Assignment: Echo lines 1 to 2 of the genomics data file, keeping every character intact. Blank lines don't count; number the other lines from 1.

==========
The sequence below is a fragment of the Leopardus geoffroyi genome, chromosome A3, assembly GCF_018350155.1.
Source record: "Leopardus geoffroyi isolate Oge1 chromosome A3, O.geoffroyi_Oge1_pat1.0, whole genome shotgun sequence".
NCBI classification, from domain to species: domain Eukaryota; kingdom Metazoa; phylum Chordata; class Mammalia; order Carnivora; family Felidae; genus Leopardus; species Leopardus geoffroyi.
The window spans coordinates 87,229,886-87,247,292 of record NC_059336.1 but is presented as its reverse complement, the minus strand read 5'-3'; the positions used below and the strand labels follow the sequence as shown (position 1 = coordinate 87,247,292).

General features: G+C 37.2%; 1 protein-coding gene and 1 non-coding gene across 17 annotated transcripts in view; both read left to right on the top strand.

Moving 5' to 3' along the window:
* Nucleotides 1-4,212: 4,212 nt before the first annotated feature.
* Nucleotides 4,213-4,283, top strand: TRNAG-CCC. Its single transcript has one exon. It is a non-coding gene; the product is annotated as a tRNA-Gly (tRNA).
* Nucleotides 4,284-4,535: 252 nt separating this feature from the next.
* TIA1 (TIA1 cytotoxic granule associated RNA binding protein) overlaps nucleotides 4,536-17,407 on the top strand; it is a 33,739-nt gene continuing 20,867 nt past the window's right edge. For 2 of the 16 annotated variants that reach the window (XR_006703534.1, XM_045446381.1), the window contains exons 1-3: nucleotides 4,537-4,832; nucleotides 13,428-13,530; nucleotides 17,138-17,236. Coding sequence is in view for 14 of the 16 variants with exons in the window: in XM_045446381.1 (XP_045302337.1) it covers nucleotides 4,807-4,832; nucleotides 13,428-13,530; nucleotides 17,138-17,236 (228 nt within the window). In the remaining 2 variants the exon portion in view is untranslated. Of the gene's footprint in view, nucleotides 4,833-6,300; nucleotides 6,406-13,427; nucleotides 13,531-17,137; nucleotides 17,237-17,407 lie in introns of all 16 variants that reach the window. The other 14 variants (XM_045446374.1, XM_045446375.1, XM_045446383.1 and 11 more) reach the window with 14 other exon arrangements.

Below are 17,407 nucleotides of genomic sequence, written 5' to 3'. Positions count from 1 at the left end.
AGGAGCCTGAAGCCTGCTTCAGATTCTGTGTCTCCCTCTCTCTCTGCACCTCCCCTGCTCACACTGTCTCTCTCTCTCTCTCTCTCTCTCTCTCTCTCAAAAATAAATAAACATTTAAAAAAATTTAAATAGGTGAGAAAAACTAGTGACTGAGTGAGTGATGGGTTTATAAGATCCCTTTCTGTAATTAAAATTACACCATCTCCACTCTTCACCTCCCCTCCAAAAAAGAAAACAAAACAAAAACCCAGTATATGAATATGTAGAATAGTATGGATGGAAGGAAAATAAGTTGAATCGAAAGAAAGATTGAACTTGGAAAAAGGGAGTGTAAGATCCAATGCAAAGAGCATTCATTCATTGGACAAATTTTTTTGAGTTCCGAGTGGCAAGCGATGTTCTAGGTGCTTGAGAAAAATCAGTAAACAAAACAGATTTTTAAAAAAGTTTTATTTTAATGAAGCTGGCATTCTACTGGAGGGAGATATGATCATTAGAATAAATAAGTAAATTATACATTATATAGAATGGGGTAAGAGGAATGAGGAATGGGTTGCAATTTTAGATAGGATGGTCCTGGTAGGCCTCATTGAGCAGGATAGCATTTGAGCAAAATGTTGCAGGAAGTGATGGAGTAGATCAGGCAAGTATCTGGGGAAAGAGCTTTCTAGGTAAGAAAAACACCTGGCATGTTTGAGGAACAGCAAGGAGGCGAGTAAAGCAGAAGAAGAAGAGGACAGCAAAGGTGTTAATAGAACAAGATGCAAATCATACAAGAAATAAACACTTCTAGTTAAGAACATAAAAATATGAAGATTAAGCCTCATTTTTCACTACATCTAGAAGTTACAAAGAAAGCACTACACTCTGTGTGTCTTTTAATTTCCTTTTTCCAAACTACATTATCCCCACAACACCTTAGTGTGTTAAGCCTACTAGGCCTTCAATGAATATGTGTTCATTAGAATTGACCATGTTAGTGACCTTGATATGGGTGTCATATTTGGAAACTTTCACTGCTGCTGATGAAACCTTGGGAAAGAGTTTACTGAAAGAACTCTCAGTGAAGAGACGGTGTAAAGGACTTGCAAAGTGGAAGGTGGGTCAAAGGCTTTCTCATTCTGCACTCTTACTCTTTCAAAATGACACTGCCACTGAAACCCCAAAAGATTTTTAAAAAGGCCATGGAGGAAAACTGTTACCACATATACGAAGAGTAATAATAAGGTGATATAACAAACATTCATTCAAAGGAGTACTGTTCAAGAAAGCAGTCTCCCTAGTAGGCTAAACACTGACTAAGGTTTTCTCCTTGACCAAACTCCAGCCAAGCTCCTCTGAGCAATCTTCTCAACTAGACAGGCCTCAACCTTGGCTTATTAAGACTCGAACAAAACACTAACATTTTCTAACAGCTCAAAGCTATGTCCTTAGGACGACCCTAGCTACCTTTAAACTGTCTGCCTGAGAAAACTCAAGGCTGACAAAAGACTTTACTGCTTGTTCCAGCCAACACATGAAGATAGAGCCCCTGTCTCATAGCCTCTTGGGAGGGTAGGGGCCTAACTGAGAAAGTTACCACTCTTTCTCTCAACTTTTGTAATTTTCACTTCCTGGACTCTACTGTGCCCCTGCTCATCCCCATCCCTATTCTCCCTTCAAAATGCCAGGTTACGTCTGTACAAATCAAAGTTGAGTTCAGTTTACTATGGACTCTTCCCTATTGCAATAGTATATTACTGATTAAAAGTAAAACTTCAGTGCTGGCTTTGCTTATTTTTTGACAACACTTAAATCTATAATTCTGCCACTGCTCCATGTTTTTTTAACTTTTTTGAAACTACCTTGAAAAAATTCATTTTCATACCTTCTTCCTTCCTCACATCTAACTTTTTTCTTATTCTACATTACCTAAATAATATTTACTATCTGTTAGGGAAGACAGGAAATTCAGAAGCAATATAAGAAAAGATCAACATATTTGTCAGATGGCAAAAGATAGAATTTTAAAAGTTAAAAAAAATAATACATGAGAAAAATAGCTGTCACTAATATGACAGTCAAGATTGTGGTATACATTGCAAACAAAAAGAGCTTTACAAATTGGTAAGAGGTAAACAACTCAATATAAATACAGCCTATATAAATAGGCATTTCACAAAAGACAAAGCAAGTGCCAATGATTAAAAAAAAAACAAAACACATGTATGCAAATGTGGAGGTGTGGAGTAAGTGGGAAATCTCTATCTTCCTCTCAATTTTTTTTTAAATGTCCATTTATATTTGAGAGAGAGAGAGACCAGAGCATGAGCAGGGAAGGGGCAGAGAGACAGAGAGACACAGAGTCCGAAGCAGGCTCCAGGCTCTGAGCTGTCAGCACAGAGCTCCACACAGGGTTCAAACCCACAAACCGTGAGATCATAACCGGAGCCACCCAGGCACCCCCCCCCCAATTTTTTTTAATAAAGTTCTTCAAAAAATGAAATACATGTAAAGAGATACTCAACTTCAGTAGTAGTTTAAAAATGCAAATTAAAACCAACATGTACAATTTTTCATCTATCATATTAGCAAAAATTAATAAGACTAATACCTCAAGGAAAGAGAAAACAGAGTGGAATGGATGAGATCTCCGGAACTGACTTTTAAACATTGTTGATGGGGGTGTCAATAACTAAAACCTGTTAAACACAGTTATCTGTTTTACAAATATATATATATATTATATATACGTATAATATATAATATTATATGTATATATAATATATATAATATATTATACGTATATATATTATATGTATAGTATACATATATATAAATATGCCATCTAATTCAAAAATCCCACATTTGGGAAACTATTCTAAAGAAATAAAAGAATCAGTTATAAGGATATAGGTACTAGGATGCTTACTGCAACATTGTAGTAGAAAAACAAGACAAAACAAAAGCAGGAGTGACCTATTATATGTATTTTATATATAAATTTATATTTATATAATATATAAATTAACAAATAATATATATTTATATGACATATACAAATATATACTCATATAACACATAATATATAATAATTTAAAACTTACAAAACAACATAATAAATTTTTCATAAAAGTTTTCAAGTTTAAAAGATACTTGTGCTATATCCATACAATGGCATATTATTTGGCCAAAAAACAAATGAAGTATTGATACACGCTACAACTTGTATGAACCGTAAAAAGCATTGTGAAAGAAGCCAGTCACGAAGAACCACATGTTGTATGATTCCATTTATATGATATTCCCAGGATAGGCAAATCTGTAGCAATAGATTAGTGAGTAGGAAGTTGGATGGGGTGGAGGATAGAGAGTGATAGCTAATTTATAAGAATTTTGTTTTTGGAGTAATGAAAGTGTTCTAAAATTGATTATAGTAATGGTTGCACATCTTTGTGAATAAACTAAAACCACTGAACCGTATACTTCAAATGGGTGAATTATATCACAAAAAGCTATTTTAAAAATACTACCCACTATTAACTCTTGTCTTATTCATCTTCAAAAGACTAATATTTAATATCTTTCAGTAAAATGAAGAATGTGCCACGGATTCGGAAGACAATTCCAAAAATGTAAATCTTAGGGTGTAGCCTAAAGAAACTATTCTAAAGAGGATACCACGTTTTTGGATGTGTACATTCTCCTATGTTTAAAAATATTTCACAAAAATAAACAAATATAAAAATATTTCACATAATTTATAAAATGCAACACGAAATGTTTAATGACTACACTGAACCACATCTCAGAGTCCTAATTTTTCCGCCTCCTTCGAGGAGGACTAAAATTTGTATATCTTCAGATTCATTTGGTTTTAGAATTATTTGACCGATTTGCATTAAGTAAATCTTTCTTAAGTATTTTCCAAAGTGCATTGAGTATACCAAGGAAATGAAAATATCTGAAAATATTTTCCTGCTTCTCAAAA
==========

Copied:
The sequence below is a fragment of the Leopardus geoffroyi genome, chromosome A3, assembly GCF_018350155.1.
Source record: "Leopardus geoffroyi isolate Oge1 chromosome A3, O.geoffroyi_Oge1_pat1.0, whole genome shotgun sequence".